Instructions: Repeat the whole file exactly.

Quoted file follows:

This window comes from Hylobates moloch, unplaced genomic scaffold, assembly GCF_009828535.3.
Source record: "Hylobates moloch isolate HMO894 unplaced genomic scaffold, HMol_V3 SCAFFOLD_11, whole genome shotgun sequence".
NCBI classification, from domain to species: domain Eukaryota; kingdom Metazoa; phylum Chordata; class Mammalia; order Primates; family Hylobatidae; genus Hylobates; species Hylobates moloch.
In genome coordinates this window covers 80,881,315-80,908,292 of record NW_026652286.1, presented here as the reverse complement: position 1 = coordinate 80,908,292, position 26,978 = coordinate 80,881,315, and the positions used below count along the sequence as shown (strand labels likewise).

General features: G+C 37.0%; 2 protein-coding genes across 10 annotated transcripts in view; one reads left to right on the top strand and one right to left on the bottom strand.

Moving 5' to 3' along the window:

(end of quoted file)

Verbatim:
This window comes from Hylobates moloch, unplaced genomic scaffold, assembly GCF_009828535.3.
Source record: "Hylobates moloch isolate HMO894 unplaced genomic scaffold, HMol_V3 SCAFFOLD_11, whole genome shotgun sequence".
NCBI classification, from domain to species: domain Eukaryota; kingdom Metazoa; phylum Chordata; class Mammalia; order Primates; family Hylobatidae; genus Hylobates; species Hylobates moloch.
In genome coordinates this window covers 80,881,315-80,908,292 of record NW_026652286.1, presented here as the reverse complement: position 1 = coordinate 80,908,292, position 26,978 = coordinate 80,881,315, and the positions used below count along the sequence as shown (strand labels likewise).

General features: G+C 37.0%; 2 protein-coding genes across 10 annotated transcripts in view; one reads left to right on the top strand and one right to left on the bottom strand.

Moving 5' to 3' along the window: